NEW YORK, NY (May 30, 2012) — Jonathan LeVine Gallery is pleased to announce Ashes to Ashes, a series of new oil paintings on canvas by Sicilian artist Fulvio di Piazza, in what will be his first solo exhibition in the United States.
In a 2007 review for ARTFORUM, Marco Meneguzzo wrote, “Di Piazza’s paintings are a perfect example of horror vacui, finding an ideal setting for expression in the forest and its undergrowth; the ancient concept of the natural meets the contemporary idea of the artificial. In our contemporary culture, the proliferation of super-imposed images exemplifies current models of communication, what used to be considered background noise now becomes the message. The challenge today is to discern the individual sounds that make up the buzz, just as we must distinguish the components that compose Di Piazza’s luxuriant representations.”
Highly imaginative Fulvio Di Piazza creates whimsical paintings of anthropomorphized landscapes with an extraordinary level of detail and depth. Previous works have depicted lush woodland fantasies, revealing saturated forests filled with faces as distinct features emerge from hills, rocks and tree trunks, sprouting limbs in place of roots and branches.
In Ashes to Ashes, the artist’s work follows a dramatic new direction of fiery volcanic imagery. Twisted figures rise through mushrooming clouds of soot and smoke with faces comprised of burnt debris, their bodies as vulnerable and combustible as pyres. Smoldering peaks loom in the distance specked with glowing cinders and embers, as lava flows from black soot-covered craters like the life’s blood of the earth.
For this series, the artist was inspired by the 1980 book Entropy, written by an American economist named Jeremy Rifkin, in which he associates thermodynamic activity with sociological patterns of economic and environmental decline. Although the author was widely criticized for misunderstanding the laws of physics, Di Piazza was interested in the conceptual parallels, regardless of the lack of scientific merit.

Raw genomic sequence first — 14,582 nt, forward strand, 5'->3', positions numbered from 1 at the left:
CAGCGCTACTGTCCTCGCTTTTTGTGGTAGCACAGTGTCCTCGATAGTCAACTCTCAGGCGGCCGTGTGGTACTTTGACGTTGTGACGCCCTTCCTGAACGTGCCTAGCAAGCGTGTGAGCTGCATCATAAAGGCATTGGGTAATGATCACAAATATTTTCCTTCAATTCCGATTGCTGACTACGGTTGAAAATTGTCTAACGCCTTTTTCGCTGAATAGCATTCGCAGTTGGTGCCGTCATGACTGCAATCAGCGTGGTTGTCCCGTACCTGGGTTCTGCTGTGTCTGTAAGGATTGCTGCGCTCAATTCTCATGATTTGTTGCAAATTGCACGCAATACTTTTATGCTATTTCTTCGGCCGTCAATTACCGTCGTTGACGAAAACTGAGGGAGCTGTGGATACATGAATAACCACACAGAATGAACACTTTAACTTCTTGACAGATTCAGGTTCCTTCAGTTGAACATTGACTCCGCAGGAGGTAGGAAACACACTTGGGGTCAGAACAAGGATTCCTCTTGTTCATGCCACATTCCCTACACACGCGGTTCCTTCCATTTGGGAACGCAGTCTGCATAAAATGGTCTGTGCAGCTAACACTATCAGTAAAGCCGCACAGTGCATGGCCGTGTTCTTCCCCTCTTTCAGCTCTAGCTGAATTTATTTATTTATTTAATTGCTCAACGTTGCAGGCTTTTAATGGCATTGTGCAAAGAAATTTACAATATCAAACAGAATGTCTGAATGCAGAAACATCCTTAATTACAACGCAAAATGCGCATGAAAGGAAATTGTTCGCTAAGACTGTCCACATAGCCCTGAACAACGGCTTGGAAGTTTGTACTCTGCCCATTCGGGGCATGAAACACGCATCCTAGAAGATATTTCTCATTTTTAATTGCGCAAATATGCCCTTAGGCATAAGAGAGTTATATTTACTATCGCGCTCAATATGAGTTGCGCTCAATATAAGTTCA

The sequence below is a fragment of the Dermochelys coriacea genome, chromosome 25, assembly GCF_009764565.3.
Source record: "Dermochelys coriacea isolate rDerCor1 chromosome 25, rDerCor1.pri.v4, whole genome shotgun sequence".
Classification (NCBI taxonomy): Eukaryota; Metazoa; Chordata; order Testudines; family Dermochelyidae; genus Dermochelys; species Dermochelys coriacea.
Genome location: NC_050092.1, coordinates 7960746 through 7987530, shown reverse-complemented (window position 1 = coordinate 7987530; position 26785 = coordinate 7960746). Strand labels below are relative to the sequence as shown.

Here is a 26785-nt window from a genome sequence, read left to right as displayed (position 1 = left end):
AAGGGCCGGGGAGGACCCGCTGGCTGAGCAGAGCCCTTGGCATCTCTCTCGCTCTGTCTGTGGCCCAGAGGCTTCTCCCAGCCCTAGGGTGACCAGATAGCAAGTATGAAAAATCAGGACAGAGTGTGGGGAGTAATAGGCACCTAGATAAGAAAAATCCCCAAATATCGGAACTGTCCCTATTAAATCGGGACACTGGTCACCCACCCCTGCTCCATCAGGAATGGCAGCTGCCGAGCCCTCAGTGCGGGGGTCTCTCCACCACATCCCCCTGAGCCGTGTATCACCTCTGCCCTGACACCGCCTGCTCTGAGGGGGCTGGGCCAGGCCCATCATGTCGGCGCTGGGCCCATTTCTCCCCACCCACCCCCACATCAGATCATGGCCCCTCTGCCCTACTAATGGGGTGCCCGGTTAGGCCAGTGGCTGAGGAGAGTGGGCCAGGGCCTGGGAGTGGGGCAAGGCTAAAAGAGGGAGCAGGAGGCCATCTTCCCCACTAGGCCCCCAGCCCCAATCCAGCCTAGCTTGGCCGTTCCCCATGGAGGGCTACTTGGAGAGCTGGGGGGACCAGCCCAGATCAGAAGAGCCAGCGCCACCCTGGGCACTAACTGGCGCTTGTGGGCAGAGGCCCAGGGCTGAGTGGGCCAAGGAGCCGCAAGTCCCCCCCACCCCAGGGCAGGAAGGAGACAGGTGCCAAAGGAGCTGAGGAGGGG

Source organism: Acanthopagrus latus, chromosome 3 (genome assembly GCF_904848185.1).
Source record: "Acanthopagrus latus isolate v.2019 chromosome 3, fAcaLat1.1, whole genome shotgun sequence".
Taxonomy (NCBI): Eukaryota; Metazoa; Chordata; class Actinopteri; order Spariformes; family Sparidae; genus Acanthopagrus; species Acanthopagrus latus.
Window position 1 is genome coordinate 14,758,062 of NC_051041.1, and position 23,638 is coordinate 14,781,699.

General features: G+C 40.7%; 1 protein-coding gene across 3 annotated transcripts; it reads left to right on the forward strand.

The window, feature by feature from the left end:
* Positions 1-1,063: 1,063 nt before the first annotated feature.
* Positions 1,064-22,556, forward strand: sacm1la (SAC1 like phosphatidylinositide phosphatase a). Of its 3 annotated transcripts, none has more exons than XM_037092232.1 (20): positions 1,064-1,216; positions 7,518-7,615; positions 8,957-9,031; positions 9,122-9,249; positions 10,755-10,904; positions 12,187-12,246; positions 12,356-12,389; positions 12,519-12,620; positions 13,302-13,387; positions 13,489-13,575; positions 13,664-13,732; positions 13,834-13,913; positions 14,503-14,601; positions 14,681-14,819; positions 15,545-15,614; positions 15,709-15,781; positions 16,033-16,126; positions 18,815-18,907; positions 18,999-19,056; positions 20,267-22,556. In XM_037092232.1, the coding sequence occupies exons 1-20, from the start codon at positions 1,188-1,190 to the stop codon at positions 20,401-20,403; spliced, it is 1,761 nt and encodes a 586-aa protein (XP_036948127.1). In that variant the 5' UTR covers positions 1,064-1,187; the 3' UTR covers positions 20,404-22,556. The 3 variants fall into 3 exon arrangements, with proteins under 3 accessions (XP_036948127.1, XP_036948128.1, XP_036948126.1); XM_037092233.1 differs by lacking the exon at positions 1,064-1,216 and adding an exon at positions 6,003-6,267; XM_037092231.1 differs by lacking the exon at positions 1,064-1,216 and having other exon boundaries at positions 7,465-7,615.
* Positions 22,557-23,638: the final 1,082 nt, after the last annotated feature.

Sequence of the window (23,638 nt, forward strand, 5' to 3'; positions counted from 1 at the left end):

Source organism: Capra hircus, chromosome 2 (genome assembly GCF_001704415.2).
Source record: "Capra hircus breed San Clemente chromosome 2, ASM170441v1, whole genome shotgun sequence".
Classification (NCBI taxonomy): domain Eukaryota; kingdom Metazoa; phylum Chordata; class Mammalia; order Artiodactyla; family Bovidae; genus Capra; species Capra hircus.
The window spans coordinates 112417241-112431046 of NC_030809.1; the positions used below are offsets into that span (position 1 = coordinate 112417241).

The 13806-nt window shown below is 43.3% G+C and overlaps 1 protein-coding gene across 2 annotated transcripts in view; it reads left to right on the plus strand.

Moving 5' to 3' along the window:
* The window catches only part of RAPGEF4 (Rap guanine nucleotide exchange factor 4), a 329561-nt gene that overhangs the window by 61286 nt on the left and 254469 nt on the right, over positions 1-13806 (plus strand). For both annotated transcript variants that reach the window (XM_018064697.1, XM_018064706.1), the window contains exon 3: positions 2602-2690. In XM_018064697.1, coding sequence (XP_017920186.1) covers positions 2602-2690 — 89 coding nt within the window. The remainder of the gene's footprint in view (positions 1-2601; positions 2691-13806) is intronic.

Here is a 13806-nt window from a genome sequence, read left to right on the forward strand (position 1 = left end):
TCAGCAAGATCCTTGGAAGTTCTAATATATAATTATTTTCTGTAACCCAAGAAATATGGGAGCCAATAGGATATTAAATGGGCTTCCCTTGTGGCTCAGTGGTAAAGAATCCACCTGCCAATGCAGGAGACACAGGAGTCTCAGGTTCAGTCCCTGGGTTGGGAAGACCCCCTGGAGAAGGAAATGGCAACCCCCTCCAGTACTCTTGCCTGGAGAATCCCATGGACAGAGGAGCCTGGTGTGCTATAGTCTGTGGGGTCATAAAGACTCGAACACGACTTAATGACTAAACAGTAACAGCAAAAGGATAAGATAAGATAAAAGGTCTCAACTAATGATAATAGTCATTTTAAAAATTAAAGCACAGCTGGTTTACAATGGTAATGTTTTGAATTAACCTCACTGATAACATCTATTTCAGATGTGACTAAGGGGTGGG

There is an underlying pessimism to the imagery in this exhibition, yet Di Piazza finds hope in the dismal—theorizing that matter is eternally indestructible due to its ever-changing nature, constantly shifting states and transforming into different types of energy. He also points out the interesting dichotomy of ash, being the remains of matter consumed by fire as well as the beginning for a new cycle of matter. This interpretation signifies the potential for renewal beyond the end of days. Once this world has burned, perhaps the proverbial phoenix will rise.
Fulvio Di Piazza was born in 1969 in Siracusa, Italy. He studied at Urbino Art Academy and currently lives in Palermo, Italy. In 2008, Di Piazza participated in the Quadriennale exhibition in Rome. In 2011, his work was included in an exhibition curated by Vittorio Sgarbi at the Italian Pavilion of the 54th Venice Biennale. His work has been exhibited in galleries in Milan, New York, Los Angeles, London and more.